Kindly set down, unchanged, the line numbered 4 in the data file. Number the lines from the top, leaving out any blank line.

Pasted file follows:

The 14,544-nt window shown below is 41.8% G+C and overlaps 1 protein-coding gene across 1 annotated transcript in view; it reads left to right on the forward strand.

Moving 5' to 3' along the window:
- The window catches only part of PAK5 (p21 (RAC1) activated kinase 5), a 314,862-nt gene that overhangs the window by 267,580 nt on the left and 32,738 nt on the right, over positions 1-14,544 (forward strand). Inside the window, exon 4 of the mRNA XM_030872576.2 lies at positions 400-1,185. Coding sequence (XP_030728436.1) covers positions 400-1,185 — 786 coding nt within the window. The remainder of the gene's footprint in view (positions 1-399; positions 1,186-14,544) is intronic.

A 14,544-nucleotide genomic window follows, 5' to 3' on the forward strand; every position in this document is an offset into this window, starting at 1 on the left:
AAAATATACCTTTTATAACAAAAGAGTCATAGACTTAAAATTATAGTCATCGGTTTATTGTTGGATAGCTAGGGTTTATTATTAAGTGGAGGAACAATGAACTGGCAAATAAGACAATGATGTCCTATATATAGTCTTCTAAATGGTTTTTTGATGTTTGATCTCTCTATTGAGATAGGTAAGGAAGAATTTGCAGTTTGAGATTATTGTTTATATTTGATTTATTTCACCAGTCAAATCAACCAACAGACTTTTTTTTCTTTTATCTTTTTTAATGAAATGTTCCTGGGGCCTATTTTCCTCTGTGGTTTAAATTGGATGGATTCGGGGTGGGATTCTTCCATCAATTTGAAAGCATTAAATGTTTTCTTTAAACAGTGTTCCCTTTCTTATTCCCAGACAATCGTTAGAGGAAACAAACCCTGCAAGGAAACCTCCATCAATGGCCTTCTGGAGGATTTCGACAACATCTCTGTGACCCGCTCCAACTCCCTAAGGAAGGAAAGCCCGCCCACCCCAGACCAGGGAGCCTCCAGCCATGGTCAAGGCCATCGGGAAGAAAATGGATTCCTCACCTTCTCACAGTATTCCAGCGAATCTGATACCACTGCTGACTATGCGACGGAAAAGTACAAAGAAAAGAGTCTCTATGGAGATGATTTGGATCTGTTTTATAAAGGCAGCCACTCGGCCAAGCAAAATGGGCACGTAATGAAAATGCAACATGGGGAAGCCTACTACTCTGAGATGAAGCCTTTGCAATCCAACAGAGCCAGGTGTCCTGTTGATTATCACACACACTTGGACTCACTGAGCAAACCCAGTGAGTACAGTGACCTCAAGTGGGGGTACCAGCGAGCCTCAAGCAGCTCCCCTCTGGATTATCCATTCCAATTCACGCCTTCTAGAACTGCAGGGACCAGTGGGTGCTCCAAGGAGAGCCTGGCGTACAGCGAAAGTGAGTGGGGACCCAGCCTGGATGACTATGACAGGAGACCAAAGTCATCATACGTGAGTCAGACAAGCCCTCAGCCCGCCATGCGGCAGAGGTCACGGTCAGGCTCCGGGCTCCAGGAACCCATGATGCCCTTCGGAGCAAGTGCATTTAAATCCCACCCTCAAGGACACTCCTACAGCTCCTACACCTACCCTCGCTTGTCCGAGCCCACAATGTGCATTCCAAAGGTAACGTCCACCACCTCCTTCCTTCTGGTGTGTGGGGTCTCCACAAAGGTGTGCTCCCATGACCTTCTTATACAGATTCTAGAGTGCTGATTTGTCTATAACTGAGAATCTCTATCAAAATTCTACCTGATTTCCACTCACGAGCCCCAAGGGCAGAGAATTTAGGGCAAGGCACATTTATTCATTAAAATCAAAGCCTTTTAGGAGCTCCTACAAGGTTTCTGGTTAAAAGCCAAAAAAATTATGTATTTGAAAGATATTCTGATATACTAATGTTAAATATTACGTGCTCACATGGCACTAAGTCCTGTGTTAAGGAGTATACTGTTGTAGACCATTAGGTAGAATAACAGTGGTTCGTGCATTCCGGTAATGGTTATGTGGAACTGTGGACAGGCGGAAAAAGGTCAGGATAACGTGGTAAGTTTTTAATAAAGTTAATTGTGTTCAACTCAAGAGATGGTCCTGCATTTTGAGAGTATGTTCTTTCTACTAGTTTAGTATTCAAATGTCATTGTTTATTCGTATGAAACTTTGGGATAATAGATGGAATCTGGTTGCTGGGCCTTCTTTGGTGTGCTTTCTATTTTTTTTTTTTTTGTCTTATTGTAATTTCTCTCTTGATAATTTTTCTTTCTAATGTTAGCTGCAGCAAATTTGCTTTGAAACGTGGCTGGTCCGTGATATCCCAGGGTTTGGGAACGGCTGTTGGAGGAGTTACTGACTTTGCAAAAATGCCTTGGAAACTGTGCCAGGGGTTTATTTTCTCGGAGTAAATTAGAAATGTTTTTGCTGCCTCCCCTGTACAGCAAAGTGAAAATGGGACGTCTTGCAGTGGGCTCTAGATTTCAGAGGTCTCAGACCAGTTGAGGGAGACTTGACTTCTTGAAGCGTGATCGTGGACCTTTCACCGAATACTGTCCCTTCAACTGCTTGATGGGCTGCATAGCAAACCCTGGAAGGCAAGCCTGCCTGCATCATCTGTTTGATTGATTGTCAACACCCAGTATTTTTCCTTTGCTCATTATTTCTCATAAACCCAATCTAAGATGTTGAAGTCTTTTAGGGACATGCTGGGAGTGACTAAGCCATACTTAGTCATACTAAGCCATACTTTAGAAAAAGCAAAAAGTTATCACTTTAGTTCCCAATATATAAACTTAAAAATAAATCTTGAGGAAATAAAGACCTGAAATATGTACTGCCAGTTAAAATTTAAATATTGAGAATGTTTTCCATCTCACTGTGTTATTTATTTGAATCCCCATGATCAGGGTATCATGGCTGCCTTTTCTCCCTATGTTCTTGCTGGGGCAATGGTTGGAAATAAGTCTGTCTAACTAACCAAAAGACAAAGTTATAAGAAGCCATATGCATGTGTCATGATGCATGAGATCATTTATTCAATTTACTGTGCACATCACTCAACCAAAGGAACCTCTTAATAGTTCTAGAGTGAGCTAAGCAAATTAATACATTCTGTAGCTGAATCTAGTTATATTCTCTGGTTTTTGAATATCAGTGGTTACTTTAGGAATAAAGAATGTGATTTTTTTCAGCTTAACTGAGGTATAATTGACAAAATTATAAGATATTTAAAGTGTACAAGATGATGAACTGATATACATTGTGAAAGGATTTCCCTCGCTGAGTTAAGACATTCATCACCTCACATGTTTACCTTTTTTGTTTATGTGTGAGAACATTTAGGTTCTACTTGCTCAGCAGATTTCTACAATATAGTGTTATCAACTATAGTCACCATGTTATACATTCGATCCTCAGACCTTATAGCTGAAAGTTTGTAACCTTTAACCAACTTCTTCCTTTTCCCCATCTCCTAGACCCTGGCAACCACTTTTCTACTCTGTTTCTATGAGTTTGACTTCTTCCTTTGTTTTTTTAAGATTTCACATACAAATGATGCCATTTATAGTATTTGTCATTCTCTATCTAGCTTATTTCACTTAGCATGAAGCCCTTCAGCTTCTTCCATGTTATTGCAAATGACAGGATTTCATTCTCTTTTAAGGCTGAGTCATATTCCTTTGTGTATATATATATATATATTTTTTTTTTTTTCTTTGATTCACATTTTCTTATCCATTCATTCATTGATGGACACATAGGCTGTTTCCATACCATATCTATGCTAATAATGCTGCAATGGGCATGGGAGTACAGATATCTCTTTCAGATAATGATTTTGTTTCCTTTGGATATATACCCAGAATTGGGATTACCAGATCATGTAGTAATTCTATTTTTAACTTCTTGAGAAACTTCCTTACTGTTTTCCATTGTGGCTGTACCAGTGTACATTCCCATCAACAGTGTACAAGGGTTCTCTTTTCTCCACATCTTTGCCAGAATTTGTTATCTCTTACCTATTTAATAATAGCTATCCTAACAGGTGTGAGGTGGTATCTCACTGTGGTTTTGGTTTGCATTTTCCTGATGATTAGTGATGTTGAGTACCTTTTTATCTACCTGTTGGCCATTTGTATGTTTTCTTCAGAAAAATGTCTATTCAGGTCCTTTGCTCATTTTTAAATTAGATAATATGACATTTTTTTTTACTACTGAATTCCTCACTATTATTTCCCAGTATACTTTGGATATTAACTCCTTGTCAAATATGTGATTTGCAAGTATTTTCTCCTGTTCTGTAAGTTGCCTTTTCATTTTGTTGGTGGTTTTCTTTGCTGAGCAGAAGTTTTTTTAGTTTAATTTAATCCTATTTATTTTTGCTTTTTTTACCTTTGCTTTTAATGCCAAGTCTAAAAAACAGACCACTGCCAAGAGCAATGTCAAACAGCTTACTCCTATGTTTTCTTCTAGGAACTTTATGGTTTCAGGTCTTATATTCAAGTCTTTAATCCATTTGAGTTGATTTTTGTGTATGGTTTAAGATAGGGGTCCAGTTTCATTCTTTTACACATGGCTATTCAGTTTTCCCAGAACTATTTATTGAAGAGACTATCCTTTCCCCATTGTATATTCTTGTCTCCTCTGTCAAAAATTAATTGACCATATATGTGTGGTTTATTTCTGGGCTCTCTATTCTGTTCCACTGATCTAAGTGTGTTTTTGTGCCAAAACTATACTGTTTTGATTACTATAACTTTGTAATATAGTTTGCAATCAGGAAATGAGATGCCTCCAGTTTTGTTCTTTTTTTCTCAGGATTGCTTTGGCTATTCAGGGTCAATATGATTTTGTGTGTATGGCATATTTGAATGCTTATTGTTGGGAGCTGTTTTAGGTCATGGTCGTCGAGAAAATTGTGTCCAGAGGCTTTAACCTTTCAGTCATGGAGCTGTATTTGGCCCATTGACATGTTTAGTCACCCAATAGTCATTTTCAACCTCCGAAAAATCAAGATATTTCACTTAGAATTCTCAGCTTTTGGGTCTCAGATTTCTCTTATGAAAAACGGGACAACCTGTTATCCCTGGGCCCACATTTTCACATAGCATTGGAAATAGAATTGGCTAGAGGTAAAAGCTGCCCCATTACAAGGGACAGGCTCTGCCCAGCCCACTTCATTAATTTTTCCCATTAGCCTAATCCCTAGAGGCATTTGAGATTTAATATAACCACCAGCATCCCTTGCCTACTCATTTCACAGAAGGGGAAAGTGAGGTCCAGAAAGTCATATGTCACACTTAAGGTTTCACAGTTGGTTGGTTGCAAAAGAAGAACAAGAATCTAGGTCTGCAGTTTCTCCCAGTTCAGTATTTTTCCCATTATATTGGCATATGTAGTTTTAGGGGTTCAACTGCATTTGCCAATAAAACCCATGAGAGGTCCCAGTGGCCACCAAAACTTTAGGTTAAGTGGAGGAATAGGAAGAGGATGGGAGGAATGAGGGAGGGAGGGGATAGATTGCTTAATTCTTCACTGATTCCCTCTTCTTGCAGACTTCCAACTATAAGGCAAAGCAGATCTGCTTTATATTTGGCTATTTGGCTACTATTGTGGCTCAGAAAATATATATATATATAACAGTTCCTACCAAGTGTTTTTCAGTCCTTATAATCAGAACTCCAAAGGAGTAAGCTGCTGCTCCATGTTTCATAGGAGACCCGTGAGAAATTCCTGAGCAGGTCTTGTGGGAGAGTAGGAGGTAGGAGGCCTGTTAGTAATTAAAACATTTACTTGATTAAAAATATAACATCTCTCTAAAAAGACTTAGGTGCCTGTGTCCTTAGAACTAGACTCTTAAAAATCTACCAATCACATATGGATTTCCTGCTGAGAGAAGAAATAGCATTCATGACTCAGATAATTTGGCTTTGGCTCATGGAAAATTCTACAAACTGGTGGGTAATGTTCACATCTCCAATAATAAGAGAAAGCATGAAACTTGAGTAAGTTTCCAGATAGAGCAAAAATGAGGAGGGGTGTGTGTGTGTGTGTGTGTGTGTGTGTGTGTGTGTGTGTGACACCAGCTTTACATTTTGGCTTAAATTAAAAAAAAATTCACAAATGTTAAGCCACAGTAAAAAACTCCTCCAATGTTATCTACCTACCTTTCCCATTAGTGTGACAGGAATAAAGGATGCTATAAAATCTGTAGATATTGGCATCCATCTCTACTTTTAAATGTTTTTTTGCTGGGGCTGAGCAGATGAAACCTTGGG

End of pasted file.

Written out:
A 14,544-nucleotide genomic window follows, 5' to 3' on the forward strand; every position in this document is an offset into this window, starting at 1 on the left: